At a Glance
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Clean up your iTunes music library by fixing track names and identifying duplicates.
I consider myself a pretty tidy person, but if you ever took a peek at my iTunes library you'd likely disagree. It's one big, ugly, disorganized mess. It has one artist called "Simon and Garfunkel" and another called "Simon & Garfunkel." It has one song called "Are You Gonna Go My Way?" and another called "Are You Going to Go My Way?" And it has, for some unknown reason, five different copies of the Tori Amos song "Crucify."
I could sit down and clean out the music library myself--if I ever found myself with five hours to spare. Or I could speed things along significantly by using RealNetworks' Rinse, a handy utility that automates the process of cleaning out an iTunes library. Rinse is easy to use and indisputably useful for iTunes users, but it's not always accurate when making changes to your music collection.
Rinse offers four different ways to clean up your iTunes music collection to make browsing through its contents quicker, easier, and more visually appealing (especially if you're accessing it on a mobile device): Add Album Art, Find Duplicates, Fix Your Songs, and Organize Genres. It analyzes the information about your music, including the artist name, track name, and album name, and compares it against the information in the Gracenote database. When suggesting fixes, Rinse gives you a confidence rating about its solutions, helping you figure out if you want to accept its suggestions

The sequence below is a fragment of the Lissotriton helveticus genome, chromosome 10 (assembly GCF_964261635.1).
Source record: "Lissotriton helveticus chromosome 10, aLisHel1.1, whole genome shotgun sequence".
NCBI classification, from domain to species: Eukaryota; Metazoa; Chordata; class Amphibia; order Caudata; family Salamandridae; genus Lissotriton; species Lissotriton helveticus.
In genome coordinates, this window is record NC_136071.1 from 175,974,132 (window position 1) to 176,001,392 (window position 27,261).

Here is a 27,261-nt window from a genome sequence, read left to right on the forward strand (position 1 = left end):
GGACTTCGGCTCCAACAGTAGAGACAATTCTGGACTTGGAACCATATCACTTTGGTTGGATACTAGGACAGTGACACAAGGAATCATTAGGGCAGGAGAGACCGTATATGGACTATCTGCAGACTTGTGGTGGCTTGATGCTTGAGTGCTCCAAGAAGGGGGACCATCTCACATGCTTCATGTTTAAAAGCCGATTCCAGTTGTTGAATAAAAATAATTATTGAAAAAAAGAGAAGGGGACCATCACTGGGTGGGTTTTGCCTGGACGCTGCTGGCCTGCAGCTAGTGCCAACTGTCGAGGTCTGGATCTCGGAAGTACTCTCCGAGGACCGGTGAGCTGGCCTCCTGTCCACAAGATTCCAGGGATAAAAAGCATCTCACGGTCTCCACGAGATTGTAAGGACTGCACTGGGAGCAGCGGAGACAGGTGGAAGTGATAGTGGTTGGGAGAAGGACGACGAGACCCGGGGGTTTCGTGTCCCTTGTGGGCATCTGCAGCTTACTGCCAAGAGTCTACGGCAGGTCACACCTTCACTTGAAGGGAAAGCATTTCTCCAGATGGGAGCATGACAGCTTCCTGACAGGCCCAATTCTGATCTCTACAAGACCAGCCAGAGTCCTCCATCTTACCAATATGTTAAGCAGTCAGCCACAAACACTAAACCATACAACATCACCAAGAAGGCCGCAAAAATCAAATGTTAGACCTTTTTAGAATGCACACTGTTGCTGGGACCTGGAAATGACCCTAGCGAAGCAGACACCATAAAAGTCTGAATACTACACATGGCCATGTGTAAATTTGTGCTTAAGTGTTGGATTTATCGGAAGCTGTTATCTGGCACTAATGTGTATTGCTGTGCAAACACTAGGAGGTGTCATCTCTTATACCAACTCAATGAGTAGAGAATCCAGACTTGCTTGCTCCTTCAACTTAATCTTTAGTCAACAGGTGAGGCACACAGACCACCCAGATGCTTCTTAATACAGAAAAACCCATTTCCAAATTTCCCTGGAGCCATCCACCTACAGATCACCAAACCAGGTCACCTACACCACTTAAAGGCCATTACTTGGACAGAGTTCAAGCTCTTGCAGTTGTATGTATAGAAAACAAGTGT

Adding album art is a straightforward process: Rinse scans a selected playlist or your entire music collection, and suggests album art where it's lacking. You can let Rinse assign the art it considers its "best guess" or you can review its suggested art before accepting it. Rinse calculates its confidence level based on the information it has and displays it as a percentage; you can set a minimum confidence level that must be reached before it makes an automatic fixes. In my casual tests, Rinse added the correct album art to all of the titles it processed.
The application did not demonstrate the same accuracy when it came to the "Fix Your Songs" option. This process is designed to assign the correct artist name, track title, album name, and album art, to your songs, and you can, again, choose to let Rinse proceed automatically or you can review suggested changes before approving them. Rinse was able to fix the majority of songs in my library, but when it went wrong, it went really wrong. For example, it suggested that the song "Just Dance" by Lady Gaga was actually a song called "Just Dance" by DJ MAKIDAI. Rinse did warn me that its confidence level in suggesting this change was only at 56 percent, and the problem likely occurred because the song had been ripped from a CD that lacked an album name.
The Find Duplicates option also comes with a safeguard; it doesn't automatically remove any songs from your computer. You can opt to have duplicates marked in their iTunes comment field, or removed from iTunes but placed in a folder on your computer.
Even with its missteps, Rinse proved to be a useful companion in my battle against digital clutter. It's made my iTunes library easier to browse and easier on the eyes.